Basically, Danuta Klosowski butchered Kiss Me Judas like Isabel butchered that male prostitute trying to extract his kidney. She had no understanding of the tone of the book; she just cut and pasted. Any attempts at "making it her own" completely miss the mark. (I'm looking at you, horrible drug sequence set to playful woodwinds that includes a what-the-fuck banana sharing moment with Rose.) Her punishment should be to let people see the film in all its execrable glory. I wouldn't want her to profit from it, but the exhibition of this embarrassment would be analogous to a public shaming. Put her in the town square for all to laugh at. I doubt anyone would give her money to make another movie after that.

As if there was any question after all this, Kiss Me Judas dominates the competition like Mike Tyson in his prime (with a little of the ear-biting, face-tattooing Tyson thrown in for good measure). There is no reason outside of morbid curiosity to see this film. If you are some sort of glutton for punishment and absolutely MUST see Fractured, LitReactor is not responsible for any headaches, blurry vision, hysterical blindness, or rectal bleeding. We are also not responsible if Will Christopher Baer shows up at your house and punches you in the face. You have been warned.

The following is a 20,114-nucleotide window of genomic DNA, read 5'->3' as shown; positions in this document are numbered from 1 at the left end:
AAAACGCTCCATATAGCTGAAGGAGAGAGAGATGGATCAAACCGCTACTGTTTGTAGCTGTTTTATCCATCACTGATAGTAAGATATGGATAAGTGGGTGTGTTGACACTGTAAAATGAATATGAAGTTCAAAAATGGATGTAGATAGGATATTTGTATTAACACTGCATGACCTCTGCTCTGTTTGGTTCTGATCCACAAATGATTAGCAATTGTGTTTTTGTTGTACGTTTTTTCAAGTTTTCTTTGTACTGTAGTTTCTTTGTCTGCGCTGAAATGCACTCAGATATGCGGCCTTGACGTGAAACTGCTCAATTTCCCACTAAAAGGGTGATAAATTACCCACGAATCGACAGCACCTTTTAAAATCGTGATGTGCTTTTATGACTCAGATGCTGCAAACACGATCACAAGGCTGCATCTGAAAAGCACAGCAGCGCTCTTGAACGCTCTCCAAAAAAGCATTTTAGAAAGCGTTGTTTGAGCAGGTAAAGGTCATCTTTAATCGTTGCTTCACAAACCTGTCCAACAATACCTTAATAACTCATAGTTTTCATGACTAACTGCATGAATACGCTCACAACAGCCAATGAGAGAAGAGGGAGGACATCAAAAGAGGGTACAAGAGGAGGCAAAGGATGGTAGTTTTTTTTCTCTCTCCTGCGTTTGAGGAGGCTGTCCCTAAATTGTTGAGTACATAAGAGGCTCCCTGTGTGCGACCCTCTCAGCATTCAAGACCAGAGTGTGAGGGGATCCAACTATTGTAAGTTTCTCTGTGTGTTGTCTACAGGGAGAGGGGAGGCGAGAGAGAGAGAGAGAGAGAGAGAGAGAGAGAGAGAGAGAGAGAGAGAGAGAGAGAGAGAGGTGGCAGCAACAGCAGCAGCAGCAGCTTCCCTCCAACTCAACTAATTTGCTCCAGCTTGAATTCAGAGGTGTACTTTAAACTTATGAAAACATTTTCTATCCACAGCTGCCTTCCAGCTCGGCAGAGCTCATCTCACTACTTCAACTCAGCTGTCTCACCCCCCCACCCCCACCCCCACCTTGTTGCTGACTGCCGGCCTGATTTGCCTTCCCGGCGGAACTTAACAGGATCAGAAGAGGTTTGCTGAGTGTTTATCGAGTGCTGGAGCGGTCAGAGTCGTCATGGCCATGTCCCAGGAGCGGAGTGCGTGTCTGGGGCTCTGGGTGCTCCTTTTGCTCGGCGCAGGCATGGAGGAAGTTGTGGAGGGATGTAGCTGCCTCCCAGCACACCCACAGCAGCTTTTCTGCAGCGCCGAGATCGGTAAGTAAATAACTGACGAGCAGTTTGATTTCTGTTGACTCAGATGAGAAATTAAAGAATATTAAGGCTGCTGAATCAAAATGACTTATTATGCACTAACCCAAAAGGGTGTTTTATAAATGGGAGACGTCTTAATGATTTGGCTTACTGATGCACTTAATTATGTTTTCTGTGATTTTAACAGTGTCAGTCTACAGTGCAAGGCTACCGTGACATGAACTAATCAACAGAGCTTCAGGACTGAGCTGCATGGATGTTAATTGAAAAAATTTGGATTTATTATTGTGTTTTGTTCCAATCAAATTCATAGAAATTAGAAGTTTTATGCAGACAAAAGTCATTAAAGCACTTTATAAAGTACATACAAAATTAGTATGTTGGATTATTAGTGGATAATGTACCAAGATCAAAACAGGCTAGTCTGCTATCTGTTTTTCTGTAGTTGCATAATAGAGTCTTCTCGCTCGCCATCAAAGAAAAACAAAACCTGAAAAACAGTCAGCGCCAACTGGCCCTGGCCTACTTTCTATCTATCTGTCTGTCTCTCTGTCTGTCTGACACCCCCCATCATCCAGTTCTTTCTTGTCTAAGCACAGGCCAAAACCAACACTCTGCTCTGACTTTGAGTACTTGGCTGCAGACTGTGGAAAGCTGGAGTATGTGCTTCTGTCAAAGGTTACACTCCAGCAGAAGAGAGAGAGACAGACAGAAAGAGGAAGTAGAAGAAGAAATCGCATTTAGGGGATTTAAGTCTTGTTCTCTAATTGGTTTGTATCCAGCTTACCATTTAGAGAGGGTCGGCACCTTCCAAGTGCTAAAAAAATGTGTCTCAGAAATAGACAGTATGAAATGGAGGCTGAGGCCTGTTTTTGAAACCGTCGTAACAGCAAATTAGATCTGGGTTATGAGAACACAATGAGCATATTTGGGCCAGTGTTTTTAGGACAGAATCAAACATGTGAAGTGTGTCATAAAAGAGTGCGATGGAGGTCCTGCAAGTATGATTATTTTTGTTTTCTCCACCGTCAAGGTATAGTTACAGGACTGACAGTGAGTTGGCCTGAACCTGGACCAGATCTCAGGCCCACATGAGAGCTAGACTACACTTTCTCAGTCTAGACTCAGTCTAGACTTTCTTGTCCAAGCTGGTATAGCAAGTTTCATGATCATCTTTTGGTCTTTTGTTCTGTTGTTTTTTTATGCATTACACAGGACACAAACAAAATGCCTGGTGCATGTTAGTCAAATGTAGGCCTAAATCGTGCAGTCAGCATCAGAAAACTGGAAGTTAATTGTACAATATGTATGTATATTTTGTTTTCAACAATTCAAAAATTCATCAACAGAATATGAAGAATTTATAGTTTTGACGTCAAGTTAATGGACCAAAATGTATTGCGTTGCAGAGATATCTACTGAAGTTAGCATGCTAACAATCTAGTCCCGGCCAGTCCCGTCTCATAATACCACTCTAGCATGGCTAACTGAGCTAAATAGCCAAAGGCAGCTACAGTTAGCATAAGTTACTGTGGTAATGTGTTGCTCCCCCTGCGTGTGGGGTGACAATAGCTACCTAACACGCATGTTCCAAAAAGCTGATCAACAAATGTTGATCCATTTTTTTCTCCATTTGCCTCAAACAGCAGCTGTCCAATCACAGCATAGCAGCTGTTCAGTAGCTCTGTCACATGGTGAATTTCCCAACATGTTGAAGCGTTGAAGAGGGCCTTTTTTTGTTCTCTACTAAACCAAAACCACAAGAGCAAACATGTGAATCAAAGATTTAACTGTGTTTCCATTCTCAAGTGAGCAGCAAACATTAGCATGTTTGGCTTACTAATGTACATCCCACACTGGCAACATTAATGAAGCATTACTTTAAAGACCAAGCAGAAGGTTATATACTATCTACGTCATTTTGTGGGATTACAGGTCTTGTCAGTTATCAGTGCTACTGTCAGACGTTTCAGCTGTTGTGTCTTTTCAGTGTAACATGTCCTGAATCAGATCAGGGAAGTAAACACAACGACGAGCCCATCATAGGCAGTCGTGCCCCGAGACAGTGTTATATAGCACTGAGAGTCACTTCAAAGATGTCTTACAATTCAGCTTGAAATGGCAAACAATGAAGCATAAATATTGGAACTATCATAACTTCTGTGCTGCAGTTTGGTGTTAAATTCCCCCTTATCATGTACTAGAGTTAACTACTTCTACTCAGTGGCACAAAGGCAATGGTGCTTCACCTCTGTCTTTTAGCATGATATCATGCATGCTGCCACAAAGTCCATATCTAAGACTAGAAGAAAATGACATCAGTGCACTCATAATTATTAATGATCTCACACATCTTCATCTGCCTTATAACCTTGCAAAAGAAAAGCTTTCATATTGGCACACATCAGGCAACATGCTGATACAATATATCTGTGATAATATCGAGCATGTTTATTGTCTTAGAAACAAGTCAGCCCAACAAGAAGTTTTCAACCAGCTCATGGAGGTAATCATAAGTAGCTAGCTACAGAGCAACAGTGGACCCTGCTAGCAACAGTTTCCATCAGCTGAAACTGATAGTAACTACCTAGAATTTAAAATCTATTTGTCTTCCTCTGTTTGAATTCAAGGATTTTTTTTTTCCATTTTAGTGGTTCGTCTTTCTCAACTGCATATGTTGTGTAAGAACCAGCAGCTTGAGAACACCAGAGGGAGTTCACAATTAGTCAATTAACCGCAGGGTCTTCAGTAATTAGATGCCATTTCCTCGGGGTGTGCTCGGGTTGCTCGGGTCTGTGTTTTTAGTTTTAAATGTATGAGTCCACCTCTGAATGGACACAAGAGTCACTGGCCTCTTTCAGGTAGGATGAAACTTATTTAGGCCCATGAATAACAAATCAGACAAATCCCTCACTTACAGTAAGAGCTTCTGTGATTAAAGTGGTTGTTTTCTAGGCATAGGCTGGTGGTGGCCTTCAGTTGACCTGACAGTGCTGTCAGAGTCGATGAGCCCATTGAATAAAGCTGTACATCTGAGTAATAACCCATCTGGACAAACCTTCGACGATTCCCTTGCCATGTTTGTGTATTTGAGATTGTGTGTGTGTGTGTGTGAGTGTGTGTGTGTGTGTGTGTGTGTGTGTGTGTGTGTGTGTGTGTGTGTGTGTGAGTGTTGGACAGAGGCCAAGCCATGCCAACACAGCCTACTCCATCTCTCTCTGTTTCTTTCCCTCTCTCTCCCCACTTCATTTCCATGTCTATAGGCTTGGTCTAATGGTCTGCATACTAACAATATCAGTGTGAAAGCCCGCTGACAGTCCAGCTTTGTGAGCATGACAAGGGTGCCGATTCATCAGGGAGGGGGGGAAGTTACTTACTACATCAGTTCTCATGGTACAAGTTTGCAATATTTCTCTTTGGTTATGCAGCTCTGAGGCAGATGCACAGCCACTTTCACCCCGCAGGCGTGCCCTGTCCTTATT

About the author

Joshua Chaplinsky is the Managing Editor of LitReactor. He is the author of The Paradox Twins (CLASH Books), the story collection Whispers in the Ear of A Dreaming Ape, and the parody Kanye West—Reanimator. His short fiction has been published by Vice, Vol. 1 Brooklyn, Thuglit, Severed Press, Perpetual Motion Machine Publishing, Broken River Books, and more. Follow him on Twitter and Instagram at @jaceycockrobin. More info at and